Hey there, time traveller!
This article was published 17/2/2011 (3897 days ago), so information in it may no longer be current.
Balancing the benefits of belief and its ability to do harm is one of the challenges facing aboriginals.
In First Nation communities across the country, medicine men are sought out by the people for myriad reasons, including attempting to cure an illness, seeking good luck, putting bad medicine on an enemy or foe, and removing bad medicine. Sounds like fiction, doesn't it? But, in fact, Indian medicine men are busy, and many charge for their services.
Does it really work? It is astounding how many aboriginal people believe in it. Some of us think it may just be the power of suggestion.
It can help people by giving them the confidence to cope with difficult situations. But, of course, when things in life go wrong, as they do in everyone's life from time to time, the believers in Indian medicine often wonder if someone has put bad medicine on them.
A couple of years ago, a family from the north was in Winnipeg to see a heart specialist because the mother had previously suffered a heart attack. After visiting a physician, the mother went to seek the advice of an Indian medicine woman who told her that someone had put bad medicine on her and she would remove it.
Her son, who was also in the city, was having many difficulties with his girlfriend and was despondent. The medicine woman said there was a bad spirit following him around, and she would get rid of it -- for a price, of course.
When I met the son later and was told about that afternoon's events, I became upset. Did the physician not inform the mother that there were most likely many reasons for the heart attack, such as an unhealthy diet and lack of exercise?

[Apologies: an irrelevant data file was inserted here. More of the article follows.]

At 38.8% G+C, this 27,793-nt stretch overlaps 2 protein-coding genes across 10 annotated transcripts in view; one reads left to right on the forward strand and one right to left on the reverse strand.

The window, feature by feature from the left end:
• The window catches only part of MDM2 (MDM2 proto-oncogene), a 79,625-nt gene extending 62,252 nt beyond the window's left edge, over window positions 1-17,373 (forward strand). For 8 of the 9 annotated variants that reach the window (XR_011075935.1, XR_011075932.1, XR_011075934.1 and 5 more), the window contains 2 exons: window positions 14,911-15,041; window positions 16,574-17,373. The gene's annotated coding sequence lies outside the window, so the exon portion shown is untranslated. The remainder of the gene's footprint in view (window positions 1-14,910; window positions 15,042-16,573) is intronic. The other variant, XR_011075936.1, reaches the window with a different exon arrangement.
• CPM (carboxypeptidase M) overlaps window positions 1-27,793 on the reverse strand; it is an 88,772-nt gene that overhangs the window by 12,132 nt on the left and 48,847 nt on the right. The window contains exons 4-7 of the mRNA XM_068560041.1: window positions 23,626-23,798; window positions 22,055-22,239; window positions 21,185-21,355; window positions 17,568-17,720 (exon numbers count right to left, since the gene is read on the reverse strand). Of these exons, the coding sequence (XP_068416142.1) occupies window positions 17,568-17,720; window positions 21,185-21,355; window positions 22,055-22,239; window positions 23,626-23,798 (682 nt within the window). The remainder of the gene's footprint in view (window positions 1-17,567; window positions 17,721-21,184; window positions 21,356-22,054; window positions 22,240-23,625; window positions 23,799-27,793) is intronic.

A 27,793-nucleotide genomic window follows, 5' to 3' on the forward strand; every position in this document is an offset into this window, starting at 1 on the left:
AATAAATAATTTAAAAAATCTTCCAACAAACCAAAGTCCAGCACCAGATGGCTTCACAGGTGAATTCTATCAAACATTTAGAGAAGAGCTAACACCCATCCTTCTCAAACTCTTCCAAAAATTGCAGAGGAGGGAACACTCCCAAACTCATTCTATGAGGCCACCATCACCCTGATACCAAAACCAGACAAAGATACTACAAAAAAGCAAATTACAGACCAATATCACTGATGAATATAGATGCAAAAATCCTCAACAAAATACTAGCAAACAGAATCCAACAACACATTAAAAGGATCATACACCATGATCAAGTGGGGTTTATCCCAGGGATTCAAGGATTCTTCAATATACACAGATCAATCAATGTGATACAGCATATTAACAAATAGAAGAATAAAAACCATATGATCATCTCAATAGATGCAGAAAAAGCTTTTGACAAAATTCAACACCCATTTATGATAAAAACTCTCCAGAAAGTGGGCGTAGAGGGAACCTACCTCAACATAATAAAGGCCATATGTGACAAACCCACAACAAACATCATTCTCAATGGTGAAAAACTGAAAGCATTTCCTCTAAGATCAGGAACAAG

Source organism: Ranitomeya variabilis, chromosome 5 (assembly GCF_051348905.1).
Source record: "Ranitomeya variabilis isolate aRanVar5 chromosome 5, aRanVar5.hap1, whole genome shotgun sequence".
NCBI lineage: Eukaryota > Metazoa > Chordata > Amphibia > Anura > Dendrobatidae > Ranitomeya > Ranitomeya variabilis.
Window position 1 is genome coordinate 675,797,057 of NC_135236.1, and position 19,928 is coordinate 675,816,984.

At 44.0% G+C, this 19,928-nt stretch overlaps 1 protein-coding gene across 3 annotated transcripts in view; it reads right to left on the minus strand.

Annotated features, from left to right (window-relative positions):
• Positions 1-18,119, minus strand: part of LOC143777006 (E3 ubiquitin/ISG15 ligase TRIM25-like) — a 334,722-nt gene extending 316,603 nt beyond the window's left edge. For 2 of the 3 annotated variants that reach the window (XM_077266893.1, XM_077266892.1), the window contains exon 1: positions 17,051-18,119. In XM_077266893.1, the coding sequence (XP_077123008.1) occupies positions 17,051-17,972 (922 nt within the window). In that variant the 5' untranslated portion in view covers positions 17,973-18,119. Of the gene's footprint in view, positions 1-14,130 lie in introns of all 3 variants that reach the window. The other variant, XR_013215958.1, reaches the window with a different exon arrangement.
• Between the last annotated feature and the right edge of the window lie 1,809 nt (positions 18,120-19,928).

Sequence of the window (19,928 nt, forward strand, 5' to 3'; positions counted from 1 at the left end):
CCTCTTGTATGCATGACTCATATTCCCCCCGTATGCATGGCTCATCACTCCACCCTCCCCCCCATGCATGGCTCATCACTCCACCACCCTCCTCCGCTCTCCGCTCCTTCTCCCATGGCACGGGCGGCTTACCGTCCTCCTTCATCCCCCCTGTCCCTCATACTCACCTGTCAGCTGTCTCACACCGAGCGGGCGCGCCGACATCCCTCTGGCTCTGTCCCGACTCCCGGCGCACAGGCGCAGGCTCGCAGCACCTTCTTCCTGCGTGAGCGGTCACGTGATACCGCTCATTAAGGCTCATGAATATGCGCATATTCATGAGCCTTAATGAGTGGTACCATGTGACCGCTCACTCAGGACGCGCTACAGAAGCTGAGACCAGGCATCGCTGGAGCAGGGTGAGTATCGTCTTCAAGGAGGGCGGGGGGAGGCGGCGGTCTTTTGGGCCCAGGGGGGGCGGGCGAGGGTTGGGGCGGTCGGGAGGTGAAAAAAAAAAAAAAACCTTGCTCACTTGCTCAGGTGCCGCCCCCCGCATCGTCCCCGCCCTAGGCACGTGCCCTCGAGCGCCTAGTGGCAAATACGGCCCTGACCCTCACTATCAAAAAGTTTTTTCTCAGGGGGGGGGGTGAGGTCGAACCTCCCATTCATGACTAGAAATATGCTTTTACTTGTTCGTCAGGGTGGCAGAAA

Now she would be returning to her home reserve wondering who was responsible for putting bad medicine on her and causing her heart attack. As for the son, he was in better spirits thinking that the bad spirit plaguing him had been dealt with.
The power of suggestion made him feel that now he can move on and work out his problems. In this case I felt the medicine women had done a good thing -- Indian sociology at work.
Indian medicine is not restricted to health and social ills. It's also used to influence band elections. On one reserve, the chief and his council were said to travel to Alberta to visit a very powerful medicine man for each election.
This news always spread like wildfire and the reaction was swift. Those opposing the incumbent chief now had to wonder: If they did not vote for this chief would bad things happen to their families?
It often swayed many voters, but the vote-buying and the large semis off-loading furniture and other goods as enticers just days before the election had to have helped.
On this same rez, during the days before the most recent election, the opposition fought fire with fire. When word came down that the incumbent chief was planning a trip to Alberta, the opposition sprang into action, going to Saskatchewan to get their own powerful medicine man.
Once on the reserve, this medicine man immediately got to work performing cleansing ceremonies to remove the bad medicine. This seemed to appease the people, allowing the opposition to finally get rid of a dictatorship band council whose members stopped at nothing to retain power.
They got a taste of their own medicine.
Now Indian medicine has reared its head on another large Manitoba First Nation.
A recently elected chief has a large growth appearing on the back of his neck. It's most likely caused by some medical condition, but many on this rez think bad medicine is at work and are calling for an emergency election to replace the chief.
It's astounding how many First Nation people believe in the powers of Indian medicine. They vary from the university educated to the average person.
Is there something there? The power of suggestion is a powerful tool, and many of those who grow up in this culture hearing the tales of good and bad medicine men and women take no chances that it is a hoax.
Most of us have no complaint about Indian medicine as long as it is used to help people with positive thoughts and the will to become whatever you want to become by working hard to achieve your goals.
Don Sandberg is president of Nistanan Centre for Public Policy, Canada's first aboriginal think-tank.